Prophylactic platelet transfusion for haemorrhage after chemotherapy and stem cell transplantation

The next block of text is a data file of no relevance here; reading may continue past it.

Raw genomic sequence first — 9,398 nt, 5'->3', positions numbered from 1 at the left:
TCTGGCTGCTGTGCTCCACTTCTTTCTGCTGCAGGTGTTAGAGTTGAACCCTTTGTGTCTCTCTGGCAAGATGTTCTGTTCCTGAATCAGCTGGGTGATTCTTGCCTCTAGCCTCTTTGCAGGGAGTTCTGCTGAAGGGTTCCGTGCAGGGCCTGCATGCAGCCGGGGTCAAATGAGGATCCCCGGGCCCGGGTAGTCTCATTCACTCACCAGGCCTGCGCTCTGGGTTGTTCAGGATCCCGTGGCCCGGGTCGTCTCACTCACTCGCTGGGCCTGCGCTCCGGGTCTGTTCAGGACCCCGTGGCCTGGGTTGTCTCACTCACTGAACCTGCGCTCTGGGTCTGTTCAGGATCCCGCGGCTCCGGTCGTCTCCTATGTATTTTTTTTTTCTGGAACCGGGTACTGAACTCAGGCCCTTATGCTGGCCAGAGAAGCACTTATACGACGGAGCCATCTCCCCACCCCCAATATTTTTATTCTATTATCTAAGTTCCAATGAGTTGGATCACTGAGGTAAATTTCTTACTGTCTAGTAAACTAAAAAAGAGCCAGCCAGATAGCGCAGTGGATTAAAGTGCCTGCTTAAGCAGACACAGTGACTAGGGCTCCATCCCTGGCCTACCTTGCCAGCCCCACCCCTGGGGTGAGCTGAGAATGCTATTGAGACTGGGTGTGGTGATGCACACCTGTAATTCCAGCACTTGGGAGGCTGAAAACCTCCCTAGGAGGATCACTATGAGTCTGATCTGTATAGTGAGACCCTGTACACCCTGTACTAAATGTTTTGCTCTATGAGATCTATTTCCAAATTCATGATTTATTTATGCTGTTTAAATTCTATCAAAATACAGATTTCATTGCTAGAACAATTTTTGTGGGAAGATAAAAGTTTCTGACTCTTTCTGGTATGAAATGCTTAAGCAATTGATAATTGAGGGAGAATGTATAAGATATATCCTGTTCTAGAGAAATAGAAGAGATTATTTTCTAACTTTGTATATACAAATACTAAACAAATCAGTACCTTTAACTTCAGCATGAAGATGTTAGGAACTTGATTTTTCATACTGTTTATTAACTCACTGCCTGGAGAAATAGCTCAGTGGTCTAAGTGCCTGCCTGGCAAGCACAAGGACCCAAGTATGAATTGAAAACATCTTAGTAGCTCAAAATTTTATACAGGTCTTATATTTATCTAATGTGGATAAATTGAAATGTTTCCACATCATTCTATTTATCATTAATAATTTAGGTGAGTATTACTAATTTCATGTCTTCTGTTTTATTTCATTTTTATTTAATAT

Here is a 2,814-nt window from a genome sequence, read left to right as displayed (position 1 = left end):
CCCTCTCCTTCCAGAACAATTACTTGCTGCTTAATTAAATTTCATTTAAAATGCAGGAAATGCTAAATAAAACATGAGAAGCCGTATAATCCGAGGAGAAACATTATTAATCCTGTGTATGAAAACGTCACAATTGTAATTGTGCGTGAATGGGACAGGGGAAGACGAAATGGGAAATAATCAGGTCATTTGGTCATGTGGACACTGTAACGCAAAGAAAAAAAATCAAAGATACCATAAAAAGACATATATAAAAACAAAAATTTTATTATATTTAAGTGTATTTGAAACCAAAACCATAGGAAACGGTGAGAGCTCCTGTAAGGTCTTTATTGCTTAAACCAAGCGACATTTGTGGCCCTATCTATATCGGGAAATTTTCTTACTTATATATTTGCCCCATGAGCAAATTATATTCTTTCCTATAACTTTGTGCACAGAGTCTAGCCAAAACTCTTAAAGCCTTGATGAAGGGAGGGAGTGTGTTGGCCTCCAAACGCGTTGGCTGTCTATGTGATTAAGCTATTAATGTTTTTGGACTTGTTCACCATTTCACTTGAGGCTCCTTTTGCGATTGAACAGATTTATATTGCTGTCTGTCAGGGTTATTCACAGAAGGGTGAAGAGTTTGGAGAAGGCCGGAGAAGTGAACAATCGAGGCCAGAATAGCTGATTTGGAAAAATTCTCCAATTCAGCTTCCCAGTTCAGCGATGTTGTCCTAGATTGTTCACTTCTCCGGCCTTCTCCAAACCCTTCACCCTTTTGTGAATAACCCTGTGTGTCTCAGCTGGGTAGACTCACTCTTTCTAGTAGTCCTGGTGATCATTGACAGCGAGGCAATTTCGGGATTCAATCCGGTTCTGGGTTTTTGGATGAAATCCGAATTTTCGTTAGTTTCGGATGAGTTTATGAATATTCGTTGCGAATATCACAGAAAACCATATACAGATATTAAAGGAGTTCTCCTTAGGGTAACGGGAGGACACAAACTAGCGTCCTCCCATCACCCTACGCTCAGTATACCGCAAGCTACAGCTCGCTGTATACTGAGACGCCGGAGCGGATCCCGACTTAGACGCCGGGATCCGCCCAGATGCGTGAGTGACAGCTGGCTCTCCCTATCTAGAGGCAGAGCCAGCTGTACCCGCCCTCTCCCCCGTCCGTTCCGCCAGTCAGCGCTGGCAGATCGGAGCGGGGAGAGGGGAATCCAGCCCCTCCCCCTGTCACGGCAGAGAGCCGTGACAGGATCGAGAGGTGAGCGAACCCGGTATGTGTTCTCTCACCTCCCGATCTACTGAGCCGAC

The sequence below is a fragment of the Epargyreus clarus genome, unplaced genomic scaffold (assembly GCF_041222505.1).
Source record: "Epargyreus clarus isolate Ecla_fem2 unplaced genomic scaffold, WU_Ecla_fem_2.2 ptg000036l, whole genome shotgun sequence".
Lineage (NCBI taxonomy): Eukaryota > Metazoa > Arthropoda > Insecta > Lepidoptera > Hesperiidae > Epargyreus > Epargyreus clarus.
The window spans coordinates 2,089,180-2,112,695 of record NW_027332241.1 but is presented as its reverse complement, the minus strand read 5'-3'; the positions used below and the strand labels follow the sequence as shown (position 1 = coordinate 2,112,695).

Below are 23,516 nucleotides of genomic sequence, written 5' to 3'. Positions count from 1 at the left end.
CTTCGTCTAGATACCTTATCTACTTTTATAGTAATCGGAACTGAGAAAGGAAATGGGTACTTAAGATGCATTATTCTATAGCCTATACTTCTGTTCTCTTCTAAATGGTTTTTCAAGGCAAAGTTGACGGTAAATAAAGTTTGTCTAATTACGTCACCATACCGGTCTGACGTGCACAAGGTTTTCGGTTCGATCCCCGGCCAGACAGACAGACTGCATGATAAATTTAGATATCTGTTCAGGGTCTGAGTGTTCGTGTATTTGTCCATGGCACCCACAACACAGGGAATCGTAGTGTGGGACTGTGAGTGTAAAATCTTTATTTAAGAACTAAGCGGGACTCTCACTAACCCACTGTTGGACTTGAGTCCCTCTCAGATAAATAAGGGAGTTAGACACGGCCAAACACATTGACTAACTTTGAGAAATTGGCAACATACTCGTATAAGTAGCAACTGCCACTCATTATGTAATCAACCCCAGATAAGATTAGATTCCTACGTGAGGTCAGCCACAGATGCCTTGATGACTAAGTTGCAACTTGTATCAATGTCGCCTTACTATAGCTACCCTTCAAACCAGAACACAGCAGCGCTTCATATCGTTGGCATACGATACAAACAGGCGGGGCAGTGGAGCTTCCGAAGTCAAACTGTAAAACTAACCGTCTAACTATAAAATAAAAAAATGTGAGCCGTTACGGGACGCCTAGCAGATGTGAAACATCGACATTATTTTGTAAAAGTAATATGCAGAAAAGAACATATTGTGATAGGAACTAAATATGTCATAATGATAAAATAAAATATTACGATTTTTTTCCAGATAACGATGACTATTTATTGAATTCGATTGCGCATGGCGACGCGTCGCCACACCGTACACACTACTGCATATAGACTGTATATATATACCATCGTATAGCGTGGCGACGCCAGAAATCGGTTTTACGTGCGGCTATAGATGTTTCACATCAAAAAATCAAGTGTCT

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BACKGROUND: Platelet transfusions are used in modern clinical practice to prevent and treat bleeding in thrombocytopenic patients with bone marrow failure. Although considerable advances have been made in platelet transfusion therapy in the last 30 years, some areas continue to provoke debate, especially the use of prophylactic platelet transfusions for the prevention of thrombocytopenic bleeding. OBJECTIVES: To determine the optimal use of platelet transfusion for the prevention of haemorrhage (prophylactic platelet transfusion) in patients with haematological malignancies undergoing chemotherapy or stem cell transplantation. SEARCH STRATEGY: Randomised controlled trials (RCTs) were searched for in the Cochrane Central Register of Controlled Trials (CENTRAL). Searching was also undertaken on the OVID versions of MEDLINE and EMBASE using an RCT search filter strategy. SELECTION CRITERIA: Randomised controlled trials involving transfusions of platelet concentrates, prepared either from individual units of whole blood or by apheresis, and given prophylactically to prevent bleeding in patients with haematological malignancies and receiving treatment with chemotherapy and/or stem cell transplantation. DATA COLLECTION AND ANALYSIS: All electronically derived citations and abstracts of papers identified by the review search strategy were initially screened for relevancy by one reviewer. Studies clearly irrelevant were excluded at this stage. The full text of all potentially relevant trials was then formally assessed for eligibility by two reviewers independently. Two reviewers completed data extraction independently. Missing data were requested from the original investigators, as appropriate. Disagreements were resolved by discussion with the other reviewers. MAIN RESULTS: Eight completed published trials, with a total of 390 participants in the intervention groups and 362 participants in the control groups, were included in the review for further analysis. The eight studies were classified as: * three trials relevant to prophylactic platelet transfusions versus therapeutic platelet transfusions; * three trials relevant to prophylactic platelet transfusion with one trigger level versus prophylactic platelet transfusion with another trigger level; * two trials relevant to prophylactic platelet transfusion with one dose schedule versus prophylactic platelet transfusion with another dose schedule. The few reports of controlled trials addressing prophylactic versus therapeutic transfusions contained small numbers of patients and were all undertaken over 25 years ago. None of these three studies explicitly clarified whether the lack of a reported difference was a reflection of insufficient power in the trials. The findings of the meta-analyses for this group of three small studies must be interpreted with caution. In contrast, more contemporary trials addressed the question of what platelet count thresholds should apply for prophylactic transfusion; three identified studies broadly compared platelet transfusion thresholds of 10 versus 20 x 109/litre for different clinical groups of patients. There were no statistically significant differences between the groups with regards to mortality, remission rates, number of participants with severe bleeding events or red cell transfusion requirements. However, it was unclear whether the studies had sufficient power to demonstrate in combination non-inferiority in terms of safety of the lower threshold, 10 x 109/litre. Insufficient randomised trials have been undertaken to make clinically relevant conclusions about the effect of different platelet doses. REVIEWERS' CONCLUSIONS: There are no reasons to change current practice but uncertainty about the practice of prophylactic transfusion therapy should be recognised, particularly in the light of concerns about the scenario that blood products, including platelets, could become an increasingly scarce resource in the future and for which adequate alternatives do not exist. Consideration should be given to developing adequately powered trials comparing strategies of prophylaxis versus therapeutic platelet transfusion.
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